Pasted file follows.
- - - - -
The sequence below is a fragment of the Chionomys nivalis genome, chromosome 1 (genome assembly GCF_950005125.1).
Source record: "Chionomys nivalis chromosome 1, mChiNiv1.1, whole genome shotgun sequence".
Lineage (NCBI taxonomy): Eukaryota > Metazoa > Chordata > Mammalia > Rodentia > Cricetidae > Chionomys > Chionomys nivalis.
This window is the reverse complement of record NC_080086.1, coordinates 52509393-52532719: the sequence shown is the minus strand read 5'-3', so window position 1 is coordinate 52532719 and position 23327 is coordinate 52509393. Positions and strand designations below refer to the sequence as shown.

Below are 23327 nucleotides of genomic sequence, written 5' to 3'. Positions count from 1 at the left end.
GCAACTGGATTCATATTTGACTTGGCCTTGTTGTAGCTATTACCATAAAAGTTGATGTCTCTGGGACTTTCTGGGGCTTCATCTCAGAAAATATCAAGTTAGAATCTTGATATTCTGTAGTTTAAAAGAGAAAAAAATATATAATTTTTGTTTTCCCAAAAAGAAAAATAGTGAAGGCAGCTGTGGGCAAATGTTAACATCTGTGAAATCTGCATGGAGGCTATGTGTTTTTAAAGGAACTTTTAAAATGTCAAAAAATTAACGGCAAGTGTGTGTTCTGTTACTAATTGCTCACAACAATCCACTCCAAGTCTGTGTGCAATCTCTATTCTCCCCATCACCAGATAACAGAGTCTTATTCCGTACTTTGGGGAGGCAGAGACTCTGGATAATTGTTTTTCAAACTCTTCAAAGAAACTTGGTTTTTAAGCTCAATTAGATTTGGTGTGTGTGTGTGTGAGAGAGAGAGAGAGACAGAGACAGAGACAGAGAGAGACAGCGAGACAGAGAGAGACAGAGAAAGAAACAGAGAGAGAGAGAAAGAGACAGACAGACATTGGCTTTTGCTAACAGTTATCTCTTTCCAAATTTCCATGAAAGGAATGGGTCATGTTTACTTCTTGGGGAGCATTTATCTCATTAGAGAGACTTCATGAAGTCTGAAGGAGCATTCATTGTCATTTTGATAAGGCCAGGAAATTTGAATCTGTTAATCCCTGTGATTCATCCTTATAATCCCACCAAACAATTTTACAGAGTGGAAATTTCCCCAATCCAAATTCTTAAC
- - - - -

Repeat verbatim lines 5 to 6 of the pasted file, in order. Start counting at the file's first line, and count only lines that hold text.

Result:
Below are 23327 nucleotides of genomic sequence, written 5' to 3'. Positions count from 1 at the left end.
GCAACTGGATTCATATTTGACTTGGCCTTGTTGTAGCTATTACCATAAAAGTTGATGTCTCTGGGACTTTCTGGGGCTTCATCTCAGAAAATATCAAGTTAGAATCTTGATATTCTGTAGTTTAAAAGAGAAAAAAATATATAATTTTTGTTTTCCCAAAAAGAAAAATAGTGAAGGCAGCTGTGGGCAAATGTTAACATCTGTGAAATCTGCATGGAGGCTATGTGTTTTTAAAGGAACTTTTAAAATGTCAAAAAATTAACGGCAAGTGTGTGTTCTGTTACTAATTGCTCACAACAATCCACTCCAAGTCTGTGTGCAATCTCTATTCTCCCCATCACCAGATAACAGAGTCTTATTCCGTACTTTGGGGAGGCAGAGACTCTGGATAATTGTTTTTCAAACTCTTCAAAGAAACTTGGTTTTTAAGCTCAATTAGATTTGGTGTGTGTGTGTGTGAGAGAGAGAGAGAGACAGAGACAGAGACAGAGAGAGACAGCGAGACAGAGAGAGACAGAGAAAGAAACAGAGAGAGAGAGAAAGAGACAGACAGACATTGGCTTTTGCTAACAGTTATCTCTTTCCAAATTTCCATGAAAGGAATGGGTCATGTTTACTTCTTGGGGAGCATTTATCTCATTAGAGAGACTTCATGAAGTCTGAAGGAGCATTCATTGTCATTTTGATAAGGCCAGGAAATTTGAATCTGTTAATCCCTGTGATTCATCCTTATAATCCCACCAAACAATTTTACAGAGTGGAAATTTCCCCAATCCAAATTCTTAAC